July 13, 2016

First Adventist Church for the Deaf to Open in Jamaica

Inter-American Division, with Adventist Review staff

A Seventh-day Adventist Church in Jamaica has announced plans to establish its first church for the deaf and hard of hearing as part of an Adventist world church initiative to reach an often-neglected community.

The church will be located in Portmore, a city near the Caribbean island’s capital, Kingston, that was chosen after consultations with the Jamaica Association for the Deaf, said Adrian Cotterell, who is responsible for special needs ministries for the Adventist Church’s Jamaica Union.

“We understand that the largest concentration of deaf and hearing impaired persons are in the Portmore area, and by the grace of God we’re going to have a vibrant church here,” Cotterell said in announcing the plans during an inaugural Day of the Deaf and Hard of Hearing organized by the Jamaica Union at the Portmore Adventist Church on July 9.

The church is to open in early October. The Adventist Church has 294,894 members in Jamaica, including 18 who are deaf in the Portmore area.

The Adventist world church is placing a new emphasis on special needs with the appointment last fall of Larry R. Evans as special assistant to the General Conference president responsible for taking steps to include those with disabilities in the mission of the church. Regional church leaders have taken notice, with the South American Division, for example, organizing a special evangelistic series that was live-streamed on Facebook and YouTube last month. The four-day program attracted more than 30,000 deaf viewers in Brazil and elsewhere.

Deaf pastor Jeff Jordon giving a sermon during the service.

How Church Idea Began

In Jamaica, Cotterell said he shared the idea for the new church with Jamaica Union president Everett Brown while planning the Day for the Deaf. Brown, he said, expressed immediate enthusiasm, and soon after the research and planning process began.

The church for the deaf will be a collaborative effort between the Jamaica Union and the union’s central and eastern regional conferences.

Communication barriers with deaf members in Jamaica have made it difficult for them to be as involved in church life as they would like, said Cotterell, who also serves as the Jamaica Union’s Sabbath School and personal ministries director. This has negatively affected their spiritual growth, he said.

The Day for the Deaf was organized as a starting point to bridge a gap between regular members and those with disabilities and also as a launching pad for community outreach to the hearing impaired.

Government and nongovernmental representatives along with people with disabilities attended the church service in support of the mission.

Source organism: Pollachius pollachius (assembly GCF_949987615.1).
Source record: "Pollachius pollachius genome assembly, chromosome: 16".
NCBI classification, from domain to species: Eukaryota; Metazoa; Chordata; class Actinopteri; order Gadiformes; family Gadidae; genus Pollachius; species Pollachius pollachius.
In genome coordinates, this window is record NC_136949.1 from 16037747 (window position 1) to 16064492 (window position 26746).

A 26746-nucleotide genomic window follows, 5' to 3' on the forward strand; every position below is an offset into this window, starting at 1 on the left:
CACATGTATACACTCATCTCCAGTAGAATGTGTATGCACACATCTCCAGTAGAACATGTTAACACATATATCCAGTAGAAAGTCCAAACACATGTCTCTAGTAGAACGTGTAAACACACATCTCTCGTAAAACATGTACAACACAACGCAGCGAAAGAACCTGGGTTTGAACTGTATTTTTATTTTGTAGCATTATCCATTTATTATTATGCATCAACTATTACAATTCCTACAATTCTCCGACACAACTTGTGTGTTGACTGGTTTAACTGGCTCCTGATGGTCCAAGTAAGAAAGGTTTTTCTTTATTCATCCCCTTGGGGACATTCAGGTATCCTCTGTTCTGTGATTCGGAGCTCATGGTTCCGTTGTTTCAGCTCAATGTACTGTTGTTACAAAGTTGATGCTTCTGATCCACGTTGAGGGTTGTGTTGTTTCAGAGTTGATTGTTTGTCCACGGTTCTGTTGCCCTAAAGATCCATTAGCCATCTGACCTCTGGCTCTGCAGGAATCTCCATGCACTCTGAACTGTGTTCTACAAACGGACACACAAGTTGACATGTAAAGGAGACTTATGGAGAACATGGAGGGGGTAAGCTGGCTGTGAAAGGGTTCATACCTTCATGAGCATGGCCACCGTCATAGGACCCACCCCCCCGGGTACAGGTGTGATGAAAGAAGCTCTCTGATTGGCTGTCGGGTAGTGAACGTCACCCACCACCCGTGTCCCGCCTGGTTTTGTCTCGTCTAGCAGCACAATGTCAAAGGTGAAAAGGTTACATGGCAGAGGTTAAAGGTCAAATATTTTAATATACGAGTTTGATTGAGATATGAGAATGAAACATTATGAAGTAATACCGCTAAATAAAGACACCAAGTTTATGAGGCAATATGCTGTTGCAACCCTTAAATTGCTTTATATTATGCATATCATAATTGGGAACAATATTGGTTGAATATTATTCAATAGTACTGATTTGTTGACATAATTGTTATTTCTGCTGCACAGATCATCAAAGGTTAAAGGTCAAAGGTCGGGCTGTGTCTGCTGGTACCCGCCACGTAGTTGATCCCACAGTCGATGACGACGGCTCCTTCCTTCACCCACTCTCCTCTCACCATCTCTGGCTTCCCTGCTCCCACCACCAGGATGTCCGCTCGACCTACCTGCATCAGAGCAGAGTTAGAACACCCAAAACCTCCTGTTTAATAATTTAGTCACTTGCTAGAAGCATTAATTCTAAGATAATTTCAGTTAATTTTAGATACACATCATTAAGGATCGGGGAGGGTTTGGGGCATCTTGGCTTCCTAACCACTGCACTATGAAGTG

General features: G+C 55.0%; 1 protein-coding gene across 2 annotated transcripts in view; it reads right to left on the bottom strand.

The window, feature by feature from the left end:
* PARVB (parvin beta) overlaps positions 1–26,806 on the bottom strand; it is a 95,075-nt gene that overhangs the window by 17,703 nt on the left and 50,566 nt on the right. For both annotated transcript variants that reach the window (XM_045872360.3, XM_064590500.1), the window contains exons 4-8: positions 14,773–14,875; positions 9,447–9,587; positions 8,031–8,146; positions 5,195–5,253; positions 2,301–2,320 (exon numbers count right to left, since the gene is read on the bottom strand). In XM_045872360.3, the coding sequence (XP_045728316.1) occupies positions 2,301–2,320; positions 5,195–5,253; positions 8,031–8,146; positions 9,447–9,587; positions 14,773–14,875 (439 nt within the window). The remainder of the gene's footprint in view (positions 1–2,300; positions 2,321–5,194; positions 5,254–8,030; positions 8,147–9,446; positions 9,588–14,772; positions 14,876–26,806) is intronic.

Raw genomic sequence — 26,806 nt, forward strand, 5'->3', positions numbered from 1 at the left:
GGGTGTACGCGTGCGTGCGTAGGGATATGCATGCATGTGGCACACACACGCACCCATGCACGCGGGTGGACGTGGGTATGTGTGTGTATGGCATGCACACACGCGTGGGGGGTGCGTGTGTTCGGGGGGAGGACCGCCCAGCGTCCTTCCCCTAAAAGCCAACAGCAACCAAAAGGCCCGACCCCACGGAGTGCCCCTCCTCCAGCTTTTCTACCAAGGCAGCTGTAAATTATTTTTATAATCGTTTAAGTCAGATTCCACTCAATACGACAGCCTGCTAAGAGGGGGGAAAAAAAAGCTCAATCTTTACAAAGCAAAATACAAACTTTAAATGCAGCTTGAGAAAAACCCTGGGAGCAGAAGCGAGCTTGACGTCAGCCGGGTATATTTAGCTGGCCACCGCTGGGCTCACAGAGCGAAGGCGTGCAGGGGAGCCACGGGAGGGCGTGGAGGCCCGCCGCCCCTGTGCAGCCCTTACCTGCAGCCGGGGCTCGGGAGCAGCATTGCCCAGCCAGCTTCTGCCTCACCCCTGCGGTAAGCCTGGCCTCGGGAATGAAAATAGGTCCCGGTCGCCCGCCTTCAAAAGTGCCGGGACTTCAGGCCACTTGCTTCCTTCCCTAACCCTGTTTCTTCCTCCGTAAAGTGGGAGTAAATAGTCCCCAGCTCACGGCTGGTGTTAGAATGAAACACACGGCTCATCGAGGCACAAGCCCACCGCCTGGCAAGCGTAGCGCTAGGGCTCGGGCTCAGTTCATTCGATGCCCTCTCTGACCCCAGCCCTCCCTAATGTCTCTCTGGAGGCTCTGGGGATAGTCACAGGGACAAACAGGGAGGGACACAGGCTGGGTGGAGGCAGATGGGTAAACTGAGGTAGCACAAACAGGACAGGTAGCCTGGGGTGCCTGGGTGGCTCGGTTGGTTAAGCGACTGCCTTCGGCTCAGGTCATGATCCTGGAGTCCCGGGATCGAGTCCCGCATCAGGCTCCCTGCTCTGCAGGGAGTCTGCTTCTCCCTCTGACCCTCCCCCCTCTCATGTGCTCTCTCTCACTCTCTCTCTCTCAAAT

Labor and Social Security Minister Shahine Robinson underscored the importance of making sure that the disabled were able to be part of everyday life.

“We want them to function with a sense of pride dignity and self-worth,” Robinson said.

More than 30,000 people in Jamaica have some form of hearing impairment, according to the Jamaica Association for the Deaf. Jamaica has a population of 2.7 million.

2 Special Sermons

In his sermon, Brown used the story of the blind man recorded in John 9 and the story of the Good Samaritan in Luke 10 to illustrate the proper Christian response to those with special needs.

“They know we are Christians by our love, not by the way we dress or preach or worship, but through our concern for people showing compassion, kindness, patience, respect, and love,” Brown said. “Valuing the dignity of people irrespective of their state in life is our true test of character as Christians.”

A second sermon — delivered in sign language and through an interpreter — was by Jeff Jordan, a deaf pastor from the U.S. state of Georgia who was recently named honorary associate coordinator for deaf ministries for the Adventist world church. Jordan emphasized the value that God places on the deaf and encouraged both the deaf and hearing to accept Jesus.

In an interview, Jordan applauded the special needs ministries that have been launched by the General Conference and the Jamaica Union, and he urged every church member to learn sign language to remove communication barriers between those with hearing and the deaf.

Ivareen Burton, one of several deaf and hearing impaired people from the community who attended the worship service, said she had visited Adventist churches several times before but especially appreciated this service.

“I really enjoyed the deaf pastor,” she said. “He told us about his life story, which was good. Also when those with hearing sang, it was really inspiring. I like it when the deaf and the hearing can come together and minister like that.”